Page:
THIN LEI WIN
Fancy starting your morning with some grub granola? Or having a wrap for lunch made with insect flour? How about ending the day with stir-fried or barbecued crickets for dinner? Despite most people baulking at the idea of eating bugs, such insect-based foods could become ubiquitous in Europe in the next decade or so, according to Lars-Henrik Lau Heckmann, a biologist at the Danish Technological Institute (DTI) in Aarhus.
The DTI is leading the three-year project inVALUABLE, one of Europe’s largest research programmes on industrial-scale production of insects – particularly meal worms – as a more environmentally-friendly food for people and animals. “I believe … young people will find it very natural to make pasta and wok dishes with insects as they today eat sushi,” said Heckmann, standing next to trays of meal worms stacked on top of each other on three metres (10 ft) high metal frames.
Insect farming is a small but growing industry globally with bugs touted as a sustainable and cheap food that is high in protein, vitamins, fibre and minerals, while their cultivation has a much less environmental impact than meat. Environmental groups such as WWF have raised concerns growing demand for animal protein has led to more cultivation of soybeans to feed livestock. The United Nations’ Food and Agriculture Organization (FAO) has highlighted that insects emit fewer greenhouse gases and less ammonia than cattle or pigs, require less land and water – and there are more than 1,900 edible insect species.
Scientists at Massachusetts-based Tufts University said in a paper this week that lab-grown insect meat that fed on plants and genetically modified for maximum growth could be the “ultimate green alternative” for nutrition and flavour to the meat. Michael Bom Frost, an associate professor at the University of Copenhagen, which is one of the other partners in inVALUABLE, praised the use of meal worms in granola. Despite their name, meal worms are not worms but the larval form of the meal worm beetle that are packed with nutrients which has typically made them a pet food for reptiles, fish and birds . “We use meal worm larvae so the granola is nutty and has this tropical smell, like a cicada on a hot summer night in southern Europe,” Bom Frost told the Thomson Reuters Foundation, adding pancakes made from meal worm flour were also delicious. He said his students had showcased these products at a local food market and the response had been positive. With predictions that the insect market could grow significantly, it is not just scientists cooking up ways to put meal worm on the menu but also some of the world’s largest food and agricultural companies.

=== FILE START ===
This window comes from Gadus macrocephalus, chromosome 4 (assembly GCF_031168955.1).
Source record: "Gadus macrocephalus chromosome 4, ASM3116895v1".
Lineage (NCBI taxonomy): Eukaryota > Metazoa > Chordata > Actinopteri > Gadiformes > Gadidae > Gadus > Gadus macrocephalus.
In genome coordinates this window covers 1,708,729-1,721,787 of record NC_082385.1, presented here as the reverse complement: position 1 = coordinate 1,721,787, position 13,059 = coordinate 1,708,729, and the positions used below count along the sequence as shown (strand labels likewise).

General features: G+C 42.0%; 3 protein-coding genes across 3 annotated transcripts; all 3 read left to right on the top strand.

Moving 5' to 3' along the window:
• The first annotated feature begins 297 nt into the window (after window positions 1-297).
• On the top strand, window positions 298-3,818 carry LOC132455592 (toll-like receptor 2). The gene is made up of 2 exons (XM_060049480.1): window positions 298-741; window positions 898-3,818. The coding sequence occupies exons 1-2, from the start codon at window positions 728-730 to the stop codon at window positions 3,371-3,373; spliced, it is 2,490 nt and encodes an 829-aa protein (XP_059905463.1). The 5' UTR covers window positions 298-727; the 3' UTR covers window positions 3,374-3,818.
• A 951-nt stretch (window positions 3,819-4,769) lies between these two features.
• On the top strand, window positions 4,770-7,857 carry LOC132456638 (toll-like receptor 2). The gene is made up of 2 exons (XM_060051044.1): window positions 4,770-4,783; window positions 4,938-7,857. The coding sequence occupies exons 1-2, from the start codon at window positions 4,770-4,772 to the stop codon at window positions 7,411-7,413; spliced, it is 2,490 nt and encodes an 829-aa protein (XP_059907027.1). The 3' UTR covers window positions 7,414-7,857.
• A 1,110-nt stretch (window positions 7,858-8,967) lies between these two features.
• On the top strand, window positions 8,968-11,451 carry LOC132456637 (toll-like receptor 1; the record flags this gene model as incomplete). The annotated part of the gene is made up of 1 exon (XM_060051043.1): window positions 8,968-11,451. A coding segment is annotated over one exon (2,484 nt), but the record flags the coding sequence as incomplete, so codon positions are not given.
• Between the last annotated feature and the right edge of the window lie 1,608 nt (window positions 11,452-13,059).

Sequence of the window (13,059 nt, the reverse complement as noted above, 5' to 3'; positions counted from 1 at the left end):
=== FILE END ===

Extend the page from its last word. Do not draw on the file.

The International Platform of Insects for Food and Feed (IPIFF), a lobby group, has forecast that Europe’s insect protein production could surge to 1.2 million tonnes by 2025 from about 5,000 tonnes currently. U.S. agricultural giant Cargill Inc. and McDonald’s Corp are looking at insects as animal feed, while France’s Ynsect – which turns insects into food for fish, pets and plants – recently raised $125 million to build the world’s biggest insect farm. Businesses serving up creative ways to consume insects include a Hong Kong-made DIY home incubator for meal worms, a Belgian beer flavoured with insect protein, Danish energy bars, and pasta from Germany that is 40% cricket. “There are a lot of people that want to try … especially young people,” said Davide Rossi, who runs an online shop selling edible insects in Europe ranging from chili cricket tortilla chips to buffalo worm flour. “I think at some point … you have no choice but to eat these, so better to start now and make them delicious,” added Rossi, whose shop 21bites also accepts payment in bitcoin. Denmark, despite a scant history of eating insects, is aiming to be a leader in this burgeoning industry with inVALUABLE, a 3.7 million euro ($4 million) research project. Other partners involved in the project include enzyme producer Novozymes, equipment manufacturer Hannemann Engineering, and the National Food Institute at the Technical University of Denmark. Jan Vaerum Norgaard, associate professor at Aarhus University’s Department of Animal Science that is also part of inVALUABLE, said meal worms could also boost animal health. “We know that insects have the ability to resist bacterial and fungi diseases … So, feeding the insects to pigs prone to diarrhoea may reduce the bacterial population of those pathogens,” he said. Some researchers warned that despite the potential, there was currently an “overwhelming lack of knowledge” on basic questions of insect farming, such as suitable species, housing and feed requirements, and managing their waste. – Reuters Foundation